Researchers have identified a cellular mechanism that is said to contribute to bronchoconstriction and inflammation in asthma and subsequent studies have identified a novel therapy that could benefit millions.
The research is a result of the collaboration between researchers at Mayo Clinic, Cardiff University in Wales, King’s College London, the University of Manchester and the Open University in the United Kingdom, as well as the University of California San Francisco.
The researchers showed that elevated extracellular calcium as well as other internal chemicals released in asthma can activate a “calcium-sensing receptor” (CaSR) on airway cells. The researchers found that CaSR expression is increased in asthma, and contributes to enhanced bronchoconstriction and inflammation that is typically seen in asthma. Importantly, they found that the effects of CaSR can be reversed by CaSR antagonists, also called calcilytics.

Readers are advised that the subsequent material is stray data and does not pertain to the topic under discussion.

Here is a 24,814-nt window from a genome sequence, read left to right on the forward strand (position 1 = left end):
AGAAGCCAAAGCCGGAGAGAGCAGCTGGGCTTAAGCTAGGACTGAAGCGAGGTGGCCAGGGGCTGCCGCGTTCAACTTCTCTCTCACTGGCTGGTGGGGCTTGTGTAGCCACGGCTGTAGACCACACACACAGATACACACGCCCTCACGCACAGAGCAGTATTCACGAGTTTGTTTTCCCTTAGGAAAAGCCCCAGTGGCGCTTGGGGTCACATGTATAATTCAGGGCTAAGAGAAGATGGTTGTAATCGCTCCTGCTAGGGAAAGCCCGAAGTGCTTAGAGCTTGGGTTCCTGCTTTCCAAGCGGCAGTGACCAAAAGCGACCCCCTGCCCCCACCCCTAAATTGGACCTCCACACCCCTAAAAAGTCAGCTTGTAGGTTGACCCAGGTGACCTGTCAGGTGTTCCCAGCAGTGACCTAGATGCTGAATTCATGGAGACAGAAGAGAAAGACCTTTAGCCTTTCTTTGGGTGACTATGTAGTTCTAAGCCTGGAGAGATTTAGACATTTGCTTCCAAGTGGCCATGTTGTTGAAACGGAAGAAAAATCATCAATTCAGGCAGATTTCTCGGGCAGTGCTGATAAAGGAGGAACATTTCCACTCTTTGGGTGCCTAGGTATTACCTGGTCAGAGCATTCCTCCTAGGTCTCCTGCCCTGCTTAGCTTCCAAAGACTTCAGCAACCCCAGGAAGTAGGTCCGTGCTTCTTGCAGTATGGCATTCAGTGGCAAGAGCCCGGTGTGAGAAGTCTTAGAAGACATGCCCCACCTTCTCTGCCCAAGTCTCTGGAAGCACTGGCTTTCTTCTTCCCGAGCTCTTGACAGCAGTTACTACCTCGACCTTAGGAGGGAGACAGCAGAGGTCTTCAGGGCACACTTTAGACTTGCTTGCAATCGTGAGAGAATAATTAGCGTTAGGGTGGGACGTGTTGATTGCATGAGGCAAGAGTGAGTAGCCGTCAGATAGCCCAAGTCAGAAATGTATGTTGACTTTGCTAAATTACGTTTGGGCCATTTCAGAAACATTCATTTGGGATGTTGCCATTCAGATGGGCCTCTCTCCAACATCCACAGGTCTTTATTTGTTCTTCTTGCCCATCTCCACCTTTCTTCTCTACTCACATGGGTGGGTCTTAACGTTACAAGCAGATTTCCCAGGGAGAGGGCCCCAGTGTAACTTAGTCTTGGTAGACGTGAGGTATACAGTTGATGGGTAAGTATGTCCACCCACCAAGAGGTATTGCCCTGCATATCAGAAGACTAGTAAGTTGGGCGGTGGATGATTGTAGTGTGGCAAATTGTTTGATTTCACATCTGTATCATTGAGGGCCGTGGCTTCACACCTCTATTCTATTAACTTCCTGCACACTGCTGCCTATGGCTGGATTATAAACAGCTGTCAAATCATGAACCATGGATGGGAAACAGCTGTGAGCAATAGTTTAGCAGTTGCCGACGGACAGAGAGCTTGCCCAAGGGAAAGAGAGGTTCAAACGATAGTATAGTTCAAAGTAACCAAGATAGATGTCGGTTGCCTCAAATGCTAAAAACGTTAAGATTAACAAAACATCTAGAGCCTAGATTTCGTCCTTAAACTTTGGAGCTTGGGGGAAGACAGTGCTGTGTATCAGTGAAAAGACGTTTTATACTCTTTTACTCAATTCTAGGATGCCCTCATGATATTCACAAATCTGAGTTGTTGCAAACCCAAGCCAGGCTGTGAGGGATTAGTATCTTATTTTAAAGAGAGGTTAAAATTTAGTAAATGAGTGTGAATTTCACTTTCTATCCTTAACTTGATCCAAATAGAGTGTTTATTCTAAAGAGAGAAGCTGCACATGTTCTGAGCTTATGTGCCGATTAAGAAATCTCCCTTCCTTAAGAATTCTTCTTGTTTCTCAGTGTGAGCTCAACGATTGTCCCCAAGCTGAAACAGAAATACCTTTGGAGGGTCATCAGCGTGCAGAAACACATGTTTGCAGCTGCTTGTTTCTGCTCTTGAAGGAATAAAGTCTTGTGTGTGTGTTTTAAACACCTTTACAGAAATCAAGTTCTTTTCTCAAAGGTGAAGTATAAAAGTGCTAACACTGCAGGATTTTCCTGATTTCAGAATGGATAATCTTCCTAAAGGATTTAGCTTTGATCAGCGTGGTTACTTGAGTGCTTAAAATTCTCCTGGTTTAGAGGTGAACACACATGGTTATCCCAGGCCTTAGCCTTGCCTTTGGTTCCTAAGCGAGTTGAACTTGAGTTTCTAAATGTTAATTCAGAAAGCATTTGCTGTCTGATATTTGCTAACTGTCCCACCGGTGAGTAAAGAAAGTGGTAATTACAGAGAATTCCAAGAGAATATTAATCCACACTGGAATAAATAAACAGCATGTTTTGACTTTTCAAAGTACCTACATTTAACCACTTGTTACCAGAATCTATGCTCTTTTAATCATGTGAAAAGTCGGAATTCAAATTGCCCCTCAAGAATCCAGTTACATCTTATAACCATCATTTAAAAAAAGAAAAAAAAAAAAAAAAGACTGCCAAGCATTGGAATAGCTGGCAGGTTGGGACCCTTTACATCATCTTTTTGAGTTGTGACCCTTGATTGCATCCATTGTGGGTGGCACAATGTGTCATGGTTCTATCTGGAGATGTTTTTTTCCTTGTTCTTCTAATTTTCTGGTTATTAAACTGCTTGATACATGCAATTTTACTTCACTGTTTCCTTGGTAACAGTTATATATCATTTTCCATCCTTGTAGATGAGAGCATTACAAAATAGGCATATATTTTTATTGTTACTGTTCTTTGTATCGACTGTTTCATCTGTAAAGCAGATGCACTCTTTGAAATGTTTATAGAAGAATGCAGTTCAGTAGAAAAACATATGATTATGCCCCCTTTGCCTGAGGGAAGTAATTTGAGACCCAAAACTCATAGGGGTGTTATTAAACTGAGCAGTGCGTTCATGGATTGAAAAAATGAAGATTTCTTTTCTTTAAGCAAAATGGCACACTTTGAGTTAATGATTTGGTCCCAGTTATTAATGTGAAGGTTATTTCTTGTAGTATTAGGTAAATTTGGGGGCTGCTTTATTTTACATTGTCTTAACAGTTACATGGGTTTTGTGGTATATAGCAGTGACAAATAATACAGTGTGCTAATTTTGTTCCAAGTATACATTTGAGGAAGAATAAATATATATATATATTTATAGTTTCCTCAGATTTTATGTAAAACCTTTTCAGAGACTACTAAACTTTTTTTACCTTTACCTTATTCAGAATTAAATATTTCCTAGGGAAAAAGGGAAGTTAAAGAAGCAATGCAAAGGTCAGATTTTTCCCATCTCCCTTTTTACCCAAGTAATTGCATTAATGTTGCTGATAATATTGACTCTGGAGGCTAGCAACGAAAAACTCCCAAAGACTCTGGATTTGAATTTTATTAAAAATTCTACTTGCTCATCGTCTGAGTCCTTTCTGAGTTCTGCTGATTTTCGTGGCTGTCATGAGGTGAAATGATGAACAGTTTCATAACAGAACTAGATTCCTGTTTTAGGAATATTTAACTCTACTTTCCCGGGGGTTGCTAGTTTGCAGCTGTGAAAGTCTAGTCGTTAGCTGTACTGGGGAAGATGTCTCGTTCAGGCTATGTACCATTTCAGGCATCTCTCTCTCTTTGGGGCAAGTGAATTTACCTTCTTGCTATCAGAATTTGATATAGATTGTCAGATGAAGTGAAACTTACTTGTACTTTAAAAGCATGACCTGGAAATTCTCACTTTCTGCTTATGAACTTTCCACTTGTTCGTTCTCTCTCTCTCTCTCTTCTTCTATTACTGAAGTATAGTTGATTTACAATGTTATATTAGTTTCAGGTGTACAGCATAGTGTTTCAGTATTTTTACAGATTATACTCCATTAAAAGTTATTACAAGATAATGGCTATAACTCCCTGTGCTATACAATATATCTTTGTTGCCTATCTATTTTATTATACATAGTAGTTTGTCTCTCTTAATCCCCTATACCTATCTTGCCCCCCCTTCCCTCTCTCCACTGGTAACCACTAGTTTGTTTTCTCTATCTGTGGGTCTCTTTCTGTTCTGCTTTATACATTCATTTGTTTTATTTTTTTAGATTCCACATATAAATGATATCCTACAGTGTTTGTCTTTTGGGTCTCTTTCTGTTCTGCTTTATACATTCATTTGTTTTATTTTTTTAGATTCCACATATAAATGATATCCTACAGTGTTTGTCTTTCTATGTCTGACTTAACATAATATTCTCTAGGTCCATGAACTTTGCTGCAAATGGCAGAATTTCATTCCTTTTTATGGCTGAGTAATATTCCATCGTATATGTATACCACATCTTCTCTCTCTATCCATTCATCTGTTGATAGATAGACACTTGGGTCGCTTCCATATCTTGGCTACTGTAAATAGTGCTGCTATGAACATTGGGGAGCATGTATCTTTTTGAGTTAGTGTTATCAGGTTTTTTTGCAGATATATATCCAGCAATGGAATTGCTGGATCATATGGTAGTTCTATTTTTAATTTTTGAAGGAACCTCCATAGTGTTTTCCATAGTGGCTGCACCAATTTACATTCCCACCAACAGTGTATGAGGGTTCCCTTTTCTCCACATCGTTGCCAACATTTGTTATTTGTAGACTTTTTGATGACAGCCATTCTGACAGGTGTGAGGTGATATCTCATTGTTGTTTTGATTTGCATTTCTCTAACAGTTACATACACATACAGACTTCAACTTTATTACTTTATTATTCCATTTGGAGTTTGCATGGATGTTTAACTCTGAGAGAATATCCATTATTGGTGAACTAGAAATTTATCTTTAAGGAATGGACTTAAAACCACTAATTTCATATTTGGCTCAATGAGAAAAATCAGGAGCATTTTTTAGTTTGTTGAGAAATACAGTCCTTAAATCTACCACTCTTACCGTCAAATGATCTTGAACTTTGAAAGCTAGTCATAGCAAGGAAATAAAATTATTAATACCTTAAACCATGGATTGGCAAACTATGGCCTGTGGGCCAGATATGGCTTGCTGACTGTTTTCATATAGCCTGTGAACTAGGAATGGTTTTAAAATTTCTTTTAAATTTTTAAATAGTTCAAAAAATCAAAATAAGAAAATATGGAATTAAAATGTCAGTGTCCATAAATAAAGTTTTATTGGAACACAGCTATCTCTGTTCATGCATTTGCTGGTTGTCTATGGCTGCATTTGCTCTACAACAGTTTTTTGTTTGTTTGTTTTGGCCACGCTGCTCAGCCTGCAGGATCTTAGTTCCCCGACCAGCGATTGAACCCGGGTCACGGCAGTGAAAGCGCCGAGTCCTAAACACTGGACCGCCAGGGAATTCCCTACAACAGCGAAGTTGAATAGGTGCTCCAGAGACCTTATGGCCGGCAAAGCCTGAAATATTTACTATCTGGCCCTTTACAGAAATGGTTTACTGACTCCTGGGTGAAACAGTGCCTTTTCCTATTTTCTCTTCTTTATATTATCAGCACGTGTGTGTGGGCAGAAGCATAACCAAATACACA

Asthma is a growing concern worldwide, with over 235 million people diagnosed according to the World Health Organization, and the largest chronic disease among children. WHO says over 80 percent of asthma-related deaths occur in the under-developed countries.
“Our findings point to an entirely novel pathophysiological mechanism in asthma. As our studies proceed, if we can show that calcilytics can target multiple cell types and mechanisms that contribute to asthma or even other lung diseases, then we may have an exciting new therapeutic target,” says Y.S. Prakash, M.D., Ph.D., Mayo Clinic anesthesiologist, physiologist, and co-senior author of the study.
“Calcilytics are small molecules and so they could be readily delivered by inhalation, thus limiting potential systemic side effects.”